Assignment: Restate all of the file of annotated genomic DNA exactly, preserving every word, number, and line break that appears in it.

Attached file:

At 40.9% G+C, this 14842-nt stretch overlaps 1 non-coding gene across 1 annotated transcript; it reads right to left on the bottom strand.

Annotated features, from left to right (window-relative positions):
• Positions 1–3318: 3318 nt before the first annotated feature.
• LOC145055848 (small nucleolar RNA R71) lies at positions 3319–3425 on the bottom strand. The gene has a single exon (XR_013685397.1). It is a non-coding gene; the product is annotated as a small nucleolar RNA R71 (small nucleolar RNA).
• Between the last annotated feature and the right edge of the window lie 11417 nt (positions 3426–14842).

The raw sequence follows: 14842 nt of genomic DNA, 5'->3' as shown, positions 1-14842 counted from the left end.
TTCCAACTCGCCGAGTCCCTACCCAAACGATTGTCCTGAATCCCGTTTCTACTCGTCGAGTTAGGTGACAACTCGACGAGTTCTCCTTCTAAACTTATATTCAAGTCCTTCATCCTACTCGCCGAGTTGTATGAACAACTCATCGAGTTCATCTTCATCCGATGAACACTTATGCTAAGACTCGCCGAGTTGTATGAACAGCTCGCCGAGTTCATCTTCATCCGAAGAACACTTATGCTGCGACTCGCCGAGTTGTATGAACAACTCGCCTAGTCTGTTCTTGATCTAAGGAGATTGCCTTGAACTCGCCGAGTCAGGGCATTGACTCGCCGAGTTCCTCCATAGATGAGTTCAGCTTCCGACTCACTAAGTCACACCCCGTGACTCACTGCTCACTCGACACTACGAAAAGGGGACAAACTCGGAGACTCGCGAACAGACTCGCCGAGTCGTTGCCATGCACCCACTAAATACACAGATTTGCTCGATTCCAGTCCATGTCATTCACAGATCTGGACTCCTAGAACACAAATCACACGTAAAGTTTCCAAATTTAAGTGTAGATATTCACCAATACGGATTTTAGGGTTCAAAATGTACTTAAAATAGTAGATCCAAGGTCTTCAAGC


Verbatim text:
At 40.9% G+C, this 14842-nt stretch overlaps 1 non-coding gene across 1 annotated transcript; it reads right to left on the bottom strand.

Annotated features, from left to right (window-relative positions):
• Positions 1–3318: 3318 nt before the first annotated feature.
• LOC145055848 (small nucleolar RNA R71) lies at positions 3319–3425 on the bottom strand. The gene has a single exon (XR_013685397.1). It is a non-coding gene; the product is annotated as a small nucleolar RNA R71 (small nucleolar RNA).
• Between the last annotated feature and the right edge of the window lie 11417 nt (positions 3426–14842).

The raw sequence follows: 14842 nt of genomic DNA, 5'->3' as shown, positions 1-14842 counted from the left end.
TTCCAACTCGCCGAGTCCCTACCCAAACGATTGTCCTGAATCCCGTTTCTACTCGTCGAGTTAGGTGACAACTCGACGAGTTCTCCTTCTAAACTTATATTCAAGTCCTTCATCCTACTCGCCGAGTTGTATGAACAACTCATCGAGTTCATCTTCATCCGATGAACACTTATGCTAAGACTCGCCGAGTTGTATGAACAGCTCGCCGAGTTCATCTTCATCCGAAGAACACTTATGCTGCGACTCGCCGAGTTGTATGAACAACTCGCCTAGTCTGTTCTTGATCTAAGGAGATTGCCTTGAACTCGCCGAGTCAGGGCATTGACTCGCCGAGTTCCTCCATAGATGAGTTCAGCTTCCGACTCACTAAGTCACACCCCGTGACTCACTGCTCACTCGACACTACGAAAAGGGGACAAACTCGGAGACTCGCGAACAGACTCGCCGAGTCGTTGCCATGCACCCACTAAATACACAGATTTGCTCGATTCCAGTCCATGTCATTCACAGATCTGGACTCCTAGAACACAAATCACACGTAAAGTTTCCAAATTTAAGTGTAGATATTCACCAATACGGATTTTAGGGTTCAAAATGTACTTAAAATAGTAGATCCAAGGTCTTCAAGC